Grace is not so much any one action or rule or attitude, but grace is more of a story about broken people being loved and healed.
Let me tell you about my first pastor. When I first came to church over ten years ago, I was a stubborn thick-headed horny atheist who was looking for hot Christian girls. I hated the sermons but I kept coming back: because there was something about this pastor.
He endured with me. I asked him tons of annoying questions about God and the Bible, but he answered them patiently. I screwed up a lot: I slept with a few girls in the church and confessed them all, but he never flinched. He called me and texted me when I never replied. He bought me lunches, dinners, books, and sent cards to my house. He spent hours praying for me. He never once lost his temper with me.
Over time, I realized how much of a jerk I was to him. I didn’t listen; I was late all the time; I got drunk and went to strip clubs on Saturday nights before strolling in hungover on Sundays; I hardly asked how he was doing. BUT: he was endlessly loving. And the grace of this man completely melted me. I’ve known him now for thirteen years, and there’s no way I could be the person I am today without him.
I remember small moments. When one day I was horribly depressed, and he wrote me a letter right in front of me. When I got out of the hospital from swallowing a bottle of pills, and he listened without judging. When I was sobbing hysterically one day and he gripped both my hands and told me, It’ll be okay. God still loves you and He will never stop.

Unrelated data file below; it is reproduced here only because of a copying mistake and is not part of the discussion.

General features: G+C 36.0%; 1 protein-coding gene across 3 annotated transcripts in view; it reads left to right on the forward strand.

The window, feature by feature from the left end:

Even now, my eyes glisten and my heart swells at his sacrifice. His grace fundamentally ripped away my selfishness and disturbed my ego. I deserved nothing and he gave me his all.
So often when I talk to a friend who keeps circling the drain of an addiction, an ex, a former life: I want to shout and shake them and slap them awake. But I know that only works for the short-term. Force and coercion never really internalizes or transforms. There is such an agony in patience, a heartbreaking hurt in watching others hurt, a crushing silence to wait until they hit rock bottom.
Yet we must wait on the other end. We must have open arms and a wellspring of grace when they have been spent dry. We must not say, ‘I told you so.’ We must still tell the truth, not in superiority, but with teary eyes and shaking hands. Don’t give up: because maybe you’re all they have. All the long while, be the voice of healing. Cheer for them, and say the thing that no one else has told them: ‘You’re so much better than this.’ Believe there is still yet hope, for God is sovereign and He is still in the business of rescue.